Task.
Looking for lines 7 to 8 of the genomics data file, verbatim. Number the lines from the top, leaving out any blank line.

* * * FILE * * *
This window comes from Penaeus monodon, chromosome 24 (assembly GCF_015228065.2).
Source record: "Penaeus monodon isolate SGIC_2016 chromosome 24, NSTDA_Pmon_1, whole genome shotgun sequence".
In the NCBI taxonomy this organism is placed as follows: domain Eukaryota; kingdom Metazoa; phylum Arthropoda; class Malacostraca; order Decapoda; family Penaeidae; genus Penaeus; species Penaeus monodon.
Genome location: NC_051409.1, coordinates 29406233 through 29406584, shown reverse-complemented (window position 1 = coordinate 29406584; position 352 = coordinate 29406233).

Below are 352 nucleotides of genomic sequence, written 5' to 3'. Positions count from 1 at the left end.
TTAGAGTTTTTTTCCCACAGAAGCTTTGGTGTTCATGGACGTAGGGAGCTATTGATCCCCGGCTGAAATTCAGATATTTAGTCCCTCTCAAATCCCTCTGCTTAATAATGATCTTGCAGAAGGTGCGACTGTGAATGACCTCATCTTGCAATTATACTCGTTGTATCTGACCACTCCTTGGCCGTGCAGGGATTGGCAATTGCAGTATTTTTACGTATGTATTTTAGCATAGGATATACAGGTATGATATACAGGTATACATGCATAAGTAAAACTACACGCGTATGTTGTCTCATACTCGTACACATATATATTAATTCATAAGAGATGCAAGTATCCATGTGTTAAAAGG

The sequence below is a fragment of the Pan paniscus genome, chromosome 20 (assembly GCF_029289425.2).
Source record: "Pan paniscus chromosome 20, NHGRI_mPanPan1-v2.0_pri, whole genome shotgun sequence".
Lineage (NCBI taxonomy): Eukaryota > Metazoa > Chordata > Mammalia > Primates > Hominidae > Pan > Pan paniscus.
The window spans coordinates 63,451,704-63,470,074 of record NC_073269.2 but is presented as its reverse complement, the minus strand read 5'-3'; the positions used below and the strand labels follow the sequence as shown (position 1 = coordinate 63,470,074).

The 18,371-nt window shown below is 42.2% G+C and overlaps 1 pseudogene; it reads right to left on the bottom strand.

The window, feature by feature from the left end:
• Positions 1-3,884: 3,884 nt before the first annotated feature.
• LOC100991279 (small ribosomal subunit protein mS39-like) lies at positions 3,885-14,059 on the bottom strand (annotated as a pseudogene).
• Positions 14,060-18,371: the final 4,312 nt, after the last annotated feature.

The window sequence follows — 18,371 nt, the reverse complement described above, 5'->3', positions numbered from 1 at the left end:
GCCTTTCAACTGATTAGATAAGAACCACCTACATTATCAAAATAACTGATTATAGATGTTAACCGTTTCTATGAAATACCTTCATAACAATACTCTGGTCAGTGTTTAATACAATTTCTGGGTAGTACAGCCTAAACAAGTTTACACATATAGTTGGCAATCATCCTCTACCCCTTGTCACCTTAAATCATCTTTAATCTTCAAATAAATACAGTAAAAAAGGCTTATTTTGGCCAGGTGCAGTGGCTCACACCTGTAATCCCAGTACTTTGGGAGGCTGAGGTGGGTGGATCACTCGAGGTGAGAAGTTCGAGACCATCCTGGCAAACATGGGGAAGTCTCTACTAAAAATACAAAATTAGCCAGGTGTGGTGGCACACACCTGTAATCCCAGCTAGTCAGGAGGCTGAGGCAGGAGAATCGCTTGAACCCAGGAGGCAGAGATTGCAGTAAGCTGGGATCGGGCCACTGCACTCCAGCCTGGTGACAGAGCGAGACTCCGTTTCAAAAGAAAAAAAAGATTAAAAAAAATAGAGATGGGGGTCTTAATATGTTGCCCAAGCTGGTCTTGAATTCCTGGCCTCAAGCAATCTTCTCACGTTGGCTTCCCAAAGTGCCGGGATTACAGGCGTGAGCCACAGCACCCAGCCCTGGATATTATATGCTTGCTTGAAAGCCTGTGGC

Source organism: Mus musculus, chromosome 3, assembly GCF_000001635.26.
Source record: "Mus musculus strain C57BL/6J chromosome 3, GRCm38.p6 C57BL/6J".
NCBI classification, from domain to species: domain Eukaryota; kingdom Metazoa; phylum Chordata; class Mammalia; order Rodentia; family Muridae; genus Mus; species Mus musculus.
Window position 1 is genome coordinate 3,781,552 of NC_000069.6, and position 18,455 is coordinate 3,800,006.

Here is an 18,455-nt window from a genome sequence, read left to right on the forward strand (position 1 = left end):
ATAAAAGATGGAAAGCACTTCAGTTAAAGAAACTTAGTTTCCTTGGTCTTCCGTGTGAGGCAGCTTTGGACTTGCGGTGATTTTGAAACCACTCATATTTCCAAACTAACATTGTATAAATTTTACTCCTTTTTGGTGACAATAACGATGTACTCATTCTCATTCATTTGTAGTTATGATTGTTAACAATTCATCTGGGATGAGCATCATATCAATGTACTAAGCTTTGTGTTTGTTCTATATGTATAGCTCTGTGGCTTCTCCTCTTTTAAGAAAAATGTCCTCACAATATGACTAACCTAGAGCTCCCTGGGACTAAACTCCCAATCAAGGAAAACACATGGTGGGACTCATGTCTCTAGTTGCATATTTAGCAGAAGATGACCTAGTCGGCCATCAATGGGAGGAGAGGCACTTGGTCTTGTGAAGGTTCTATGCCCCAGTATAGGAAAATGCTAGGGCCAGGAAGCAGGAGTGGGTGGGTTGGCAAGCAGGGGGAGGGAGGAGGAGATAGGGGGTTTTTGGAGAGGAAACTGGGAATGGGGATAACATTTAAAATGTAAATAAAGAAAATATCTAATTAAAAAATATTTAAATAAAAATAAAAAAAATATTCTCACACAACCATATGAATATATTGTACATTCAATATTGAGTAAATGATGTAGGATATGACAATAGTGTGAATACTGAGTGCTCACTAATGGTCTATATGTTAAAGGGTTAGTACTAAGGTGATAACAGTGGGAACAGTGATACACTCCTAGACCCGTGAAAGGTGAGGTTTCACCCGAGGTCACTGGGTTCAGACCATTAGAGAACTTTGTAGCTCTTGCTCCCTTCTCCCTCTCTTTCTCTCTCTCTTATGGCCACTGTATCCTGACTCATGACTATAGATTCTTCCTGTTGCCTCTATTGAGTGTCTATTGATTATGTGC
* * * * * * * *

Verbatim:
The sequence below is a fragment of the Pan paniscus genome, chromosome 20 (assembly GCF_029289425.2).
Source record: "Pan paniscus chromosome 20, NHGRI_mPanPan1-v2.0_pri, whole genome shotgun sequence".